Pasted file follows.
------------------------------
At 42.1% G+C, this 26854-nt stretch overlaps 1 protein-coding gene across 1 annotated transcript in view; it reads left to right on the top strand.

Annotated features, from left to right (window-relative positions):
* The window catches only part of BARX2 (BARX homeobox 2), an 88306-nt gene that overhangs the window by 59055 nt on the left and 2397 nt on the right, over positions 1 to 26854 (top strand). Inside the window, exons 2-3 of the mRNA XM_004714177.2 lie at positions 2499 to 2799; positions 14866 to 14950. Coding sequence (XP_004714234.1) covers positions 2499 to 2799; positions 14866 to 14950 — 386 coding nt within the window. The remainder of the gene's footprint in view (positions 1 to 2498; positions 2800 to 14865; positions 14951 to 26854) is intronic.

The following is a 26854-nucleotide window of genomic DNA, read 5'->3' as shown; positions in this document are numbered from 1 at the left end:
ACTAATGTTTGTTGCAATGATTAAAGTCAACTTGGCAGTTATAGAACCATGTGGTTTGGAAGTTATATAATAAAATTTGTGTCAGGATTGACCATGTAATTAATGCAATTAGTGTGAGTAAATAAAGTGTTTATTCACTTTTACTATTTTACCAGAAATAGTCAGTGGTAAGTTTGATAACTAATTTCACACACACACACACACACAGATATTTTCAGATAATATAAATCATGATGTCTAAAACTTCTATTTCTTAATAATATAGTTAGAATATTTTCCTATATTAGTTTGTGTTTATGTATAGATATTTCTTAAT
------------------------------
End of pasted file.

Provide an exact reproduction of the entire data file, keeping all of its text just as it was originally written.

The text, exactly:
At 42.1% G+C, this 26854-nt stretch overlaps 1 protein-coding gene across 1 annotated transcript in view; it reads left to right on the top strand.

Annotated features, from left to right (window-relative positions):
* The window catches only part of BARX2 (BARX homeobox 2), an 88306-nt gene that overhangs the window by 59055 nt on the left and 2397 nt on the right, over positions 1 to 26854 (top strand). Inside the window, exons 2-3 of the mRNA XM_004714177.2 lie at positions 2499 to 2799; positions 14866 to 14950. Coding sequence (XP_004714234.1) covers positions 2499 to 2799; positions 14866 to 14950 — 386 coding nt within the window. The remainder of the gene's footprint in view (positions 1 to 2498; positions 2800 to 14865; positions 14951 to 26854) is intronic.

The following is a 26854-nucleotide window of genomic DNA, read 5'->3' as shown; positions in this document are numbered from 1 at the left end:
ACTAATGTTTGTTGCAATGATTAAAGTCAACTTGGCAGTTATAGAACCATGTGGTTTGGAAGTTATATAATAAAATTTGTGTCAGGATTGACCATGTAATTAATGCAATTAGTGTGAGTAAATAAAGTGTTTATTCACTTTTACTATTTTACCAGAAATAGTCAGTGGTAAGTTTGATAACTAATTTCACACACACACACACACACAGATATTTTCAGATAATATAAATCATGATGTCTAAAACTTCTATTTCTTAATAATATAGTTAGAATATTTTCCTATATTAGTTTGTGTTTATGTATAGATATTTCTTAAT